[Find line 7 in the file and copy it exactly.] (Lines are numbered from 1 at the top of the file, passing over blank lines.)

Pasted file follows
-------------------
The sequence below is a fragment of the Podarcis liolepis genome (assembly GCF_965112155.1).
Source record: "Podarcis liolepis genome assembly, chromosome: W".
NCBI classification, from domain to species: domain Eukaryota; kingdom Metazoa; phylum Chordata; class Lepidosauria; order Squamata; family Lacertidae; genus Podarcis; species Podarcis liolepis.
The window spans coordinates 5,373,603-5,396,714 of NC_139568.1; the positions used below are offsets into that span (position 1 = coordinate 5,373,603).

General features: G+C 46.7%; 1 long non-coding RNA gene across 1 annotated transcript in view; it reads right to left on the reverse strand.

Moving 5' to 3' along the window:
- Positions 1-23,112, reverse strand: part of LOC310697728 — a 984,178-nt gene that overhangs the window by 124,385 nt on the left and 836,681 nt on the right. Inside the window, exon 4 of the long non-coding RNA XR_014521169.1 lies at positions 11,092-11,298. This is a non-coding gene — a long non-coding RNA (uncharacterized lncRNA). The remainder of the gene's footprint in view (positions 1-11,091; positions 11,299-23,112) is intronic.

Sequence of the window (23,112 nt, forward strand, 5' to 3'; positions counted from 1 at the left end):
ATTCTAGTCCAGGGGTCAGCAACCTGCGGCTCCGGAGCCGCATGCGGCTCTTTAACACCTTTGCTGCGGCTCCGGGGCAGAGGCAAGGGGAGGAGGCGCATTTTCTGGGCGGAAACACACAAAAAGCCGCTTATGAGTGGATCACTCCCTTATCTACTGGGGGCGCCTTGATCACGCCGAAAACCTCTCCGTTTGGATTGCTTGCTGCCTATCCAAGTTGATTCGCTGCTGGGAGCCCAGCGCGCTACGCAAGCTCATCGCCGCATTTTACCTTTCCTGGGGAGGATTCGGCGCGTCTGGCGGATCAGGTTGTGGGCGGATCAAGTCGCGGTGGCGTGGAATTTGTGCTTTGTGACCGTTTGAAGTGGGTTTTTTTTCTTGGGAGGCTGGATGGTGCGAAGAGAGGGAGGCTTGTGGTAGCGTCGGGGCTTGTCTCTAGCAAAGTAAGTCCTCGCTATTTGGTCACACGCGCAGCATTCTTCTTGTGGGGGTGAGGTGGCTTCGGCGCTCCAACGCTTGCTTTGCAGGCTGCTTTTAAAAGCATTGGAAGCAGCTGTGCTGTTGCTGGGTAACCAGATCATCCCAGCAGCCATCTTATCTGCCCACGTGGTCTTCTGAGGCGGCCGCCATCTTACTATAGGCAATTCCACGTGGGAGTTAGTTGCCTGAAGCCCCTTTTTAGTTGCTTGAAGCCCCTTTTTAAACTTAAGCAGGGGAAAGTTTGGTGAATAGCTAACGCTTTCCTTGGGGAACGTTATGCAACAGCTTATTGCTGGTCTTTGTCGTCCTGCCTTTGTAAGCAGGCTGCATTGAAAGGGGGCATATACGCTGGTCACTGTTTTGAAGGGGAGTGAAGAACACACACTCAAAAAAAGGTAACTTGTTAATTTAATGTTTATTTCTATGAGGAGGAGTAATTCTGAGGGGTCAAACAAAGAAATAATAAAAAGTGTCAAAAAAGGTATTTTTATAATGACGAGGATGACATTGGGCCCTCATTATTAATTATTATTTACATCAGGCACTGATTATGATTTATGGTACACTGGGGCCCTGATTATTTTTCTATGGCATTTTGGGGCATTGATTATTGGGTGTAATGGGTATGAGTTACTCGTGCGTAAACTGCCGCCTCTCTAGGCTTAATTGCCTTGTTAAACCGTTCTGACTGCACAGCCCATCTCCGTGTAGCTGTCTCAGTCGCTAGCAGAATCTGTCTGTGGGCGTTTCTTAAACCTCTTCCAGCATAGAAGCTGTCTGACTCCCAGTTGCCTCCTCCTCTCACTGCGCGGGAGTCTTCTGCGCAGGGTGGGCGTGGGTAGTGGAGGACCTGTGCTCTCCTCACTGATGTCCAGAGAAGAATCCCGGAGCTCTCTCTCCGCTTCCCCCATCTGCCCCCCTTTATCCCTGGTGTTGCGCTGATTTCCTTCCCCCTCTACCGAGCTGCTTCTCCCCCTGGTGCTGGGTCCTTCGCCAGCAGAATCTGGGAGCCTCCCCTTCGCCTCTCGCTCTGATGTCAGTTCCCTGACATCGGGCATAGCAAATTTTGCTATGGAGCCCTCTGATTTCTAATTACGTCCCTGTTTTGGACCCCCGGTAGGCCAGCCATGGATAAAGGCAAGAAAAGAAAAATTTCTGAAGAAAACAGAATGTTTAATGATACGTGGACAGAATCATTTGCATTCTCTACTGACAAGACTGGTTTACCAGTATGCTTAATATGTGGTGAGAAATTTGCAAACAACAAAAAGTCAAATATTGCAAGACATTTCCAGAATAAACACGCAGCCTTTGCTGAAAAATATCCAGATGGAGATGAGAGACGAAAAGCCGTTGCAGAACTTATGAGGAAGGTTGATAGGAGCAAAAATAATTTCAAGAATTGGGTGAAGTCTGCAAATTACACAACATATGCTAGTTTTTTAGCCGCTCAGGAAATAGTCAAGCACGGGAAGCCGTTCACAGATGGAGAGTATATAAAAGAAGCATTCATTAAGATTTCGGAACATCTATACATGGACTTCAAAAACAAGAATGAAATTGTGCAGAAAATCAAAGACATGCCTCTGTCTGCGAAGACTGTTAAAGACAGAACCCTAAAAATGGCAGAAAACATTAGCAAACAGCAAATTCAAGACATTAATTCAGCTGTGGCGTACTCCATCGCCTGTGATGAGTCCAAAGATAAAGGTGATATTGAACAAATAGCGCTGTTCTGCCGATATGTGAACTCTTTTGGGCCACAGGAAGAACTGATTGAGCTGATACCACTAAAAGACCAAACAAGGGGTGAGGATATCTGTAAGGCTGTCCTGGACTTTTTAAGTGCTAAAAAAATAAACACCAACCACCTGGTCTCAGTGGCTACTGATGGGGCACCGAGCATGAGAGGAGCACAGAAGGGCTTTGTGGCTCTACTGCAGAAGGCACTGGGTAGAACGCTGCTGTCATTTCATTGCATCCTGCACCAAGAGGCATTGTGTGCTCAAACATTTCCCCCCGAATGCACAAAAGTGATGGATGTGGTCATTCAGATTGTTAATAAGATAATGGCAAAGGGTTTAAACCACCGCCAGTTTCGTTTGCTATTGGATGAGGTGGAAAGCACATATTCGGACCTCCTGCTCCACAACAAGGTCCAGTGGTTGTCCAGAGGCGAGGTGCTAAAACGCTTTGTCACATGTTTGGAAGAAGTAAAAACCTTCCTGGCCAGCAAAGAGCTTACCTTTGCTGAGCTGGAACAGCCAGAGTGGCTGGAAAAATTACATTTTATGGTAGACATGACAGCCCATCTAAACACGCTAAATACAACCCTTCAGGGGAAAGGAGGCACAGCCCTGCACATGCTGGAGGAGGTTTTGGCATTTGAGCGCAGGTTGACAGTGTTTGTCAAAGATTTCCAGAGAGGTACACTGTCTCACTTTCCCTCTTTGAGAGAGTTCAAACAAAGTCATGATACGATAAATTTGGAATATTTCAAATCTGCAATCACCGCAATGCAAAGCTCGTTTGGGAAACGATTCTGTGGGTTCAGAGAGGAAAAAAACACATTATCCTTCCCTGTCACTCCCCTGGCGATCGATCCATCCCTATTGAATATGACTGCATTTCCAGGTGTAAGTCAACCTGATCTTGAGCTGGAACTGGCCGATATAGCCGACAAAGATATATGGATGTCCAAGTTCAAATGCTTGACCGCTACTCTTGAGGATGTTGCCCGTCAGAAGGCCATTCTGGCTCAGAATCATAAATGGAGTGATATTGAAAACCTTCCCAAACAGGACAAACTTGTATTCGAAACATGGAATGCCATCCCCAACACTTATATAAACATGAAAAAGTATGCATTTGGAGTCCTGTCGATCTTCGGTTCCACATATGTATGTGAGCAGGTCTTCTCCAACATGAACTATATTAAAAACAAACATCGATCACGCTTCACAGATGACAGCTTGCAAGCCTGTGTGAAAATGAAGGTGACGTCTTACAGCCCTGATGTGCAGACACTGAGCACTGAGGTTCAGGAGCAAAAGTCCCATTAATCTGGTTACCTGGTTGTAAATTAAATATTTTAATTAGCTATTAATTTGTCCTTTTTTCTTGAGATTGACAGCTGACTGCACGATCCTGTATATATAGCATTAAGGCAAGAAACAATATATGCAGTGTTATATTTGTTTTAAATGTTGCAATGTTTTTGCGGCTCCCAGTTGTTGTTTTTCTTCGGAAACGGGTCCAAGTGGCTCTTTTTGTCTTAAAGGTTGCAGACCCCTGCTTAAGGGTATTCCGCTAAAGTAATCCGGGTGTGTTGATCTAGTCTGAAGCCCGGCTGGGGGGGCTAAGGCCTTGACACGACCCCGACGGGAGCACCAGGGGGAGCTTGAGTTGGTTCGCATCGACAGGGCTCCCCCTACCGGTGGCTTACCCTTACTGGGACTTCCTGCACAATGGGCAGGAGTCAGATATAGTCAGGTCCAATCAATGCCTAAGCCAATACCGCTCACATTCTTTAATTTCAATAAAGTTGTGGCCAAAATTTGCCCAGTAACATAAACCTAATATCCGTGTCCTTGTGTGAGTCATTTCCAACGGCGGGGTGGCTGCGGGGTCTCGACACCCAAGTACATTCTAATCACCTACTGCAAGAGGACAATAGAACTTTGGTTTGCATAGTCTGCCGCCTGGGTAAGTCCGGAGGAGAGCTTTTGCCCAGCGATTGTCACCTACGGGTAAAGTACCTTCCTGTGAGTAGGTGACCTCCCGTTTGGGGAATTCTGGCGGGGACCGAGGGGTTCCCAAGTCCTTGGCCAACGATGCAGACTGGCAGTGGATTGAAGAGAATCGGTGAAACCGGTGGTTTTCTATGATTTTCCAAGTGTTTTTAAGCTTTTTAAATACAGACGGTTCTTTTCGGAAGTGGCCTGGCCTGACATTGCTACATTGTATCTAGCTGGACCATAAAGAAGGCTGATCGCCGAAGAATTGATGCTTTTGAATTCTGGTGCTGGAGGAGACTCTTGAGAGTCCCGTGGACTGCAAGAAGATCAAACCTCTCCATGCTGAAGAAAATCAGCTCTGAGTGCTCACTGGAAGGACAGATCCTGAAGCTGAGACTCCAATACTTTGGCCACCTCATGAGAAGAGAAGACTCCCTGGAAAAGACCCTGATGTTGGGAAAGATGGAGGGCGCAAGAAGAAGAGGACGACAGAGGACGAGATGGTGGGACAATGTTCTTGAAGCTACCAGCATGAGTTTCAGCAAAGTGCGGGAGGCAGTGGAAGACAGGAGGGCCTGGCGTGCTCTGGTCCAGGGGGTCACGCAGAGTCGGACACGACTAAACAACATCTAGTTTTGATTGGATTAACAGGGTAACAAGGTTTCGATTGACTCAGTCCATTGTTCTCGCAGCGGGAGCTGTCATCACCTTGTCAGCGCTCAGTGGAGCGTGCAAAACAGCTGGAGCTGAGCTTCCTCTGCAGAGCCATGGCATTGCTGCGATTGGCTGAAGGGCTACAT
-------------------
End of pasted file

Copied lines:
- Positions 1-23,112, reverse strand: part of LOC310697728 — a 984,178-nt gene that overhangs the window by 124,385 nt on the left and 836,681 nt on the right. Inside the window, exon 4 of the long non-coding RNA XR_014521169.1 lies at positions 11,092-11,298. This is a non-coding gene — a long non-coding RNA (uncharacterized lncRNA). The remainder of the gene's footprint in view (positions 1-11,091; positions 11,299-23,112) is intronic.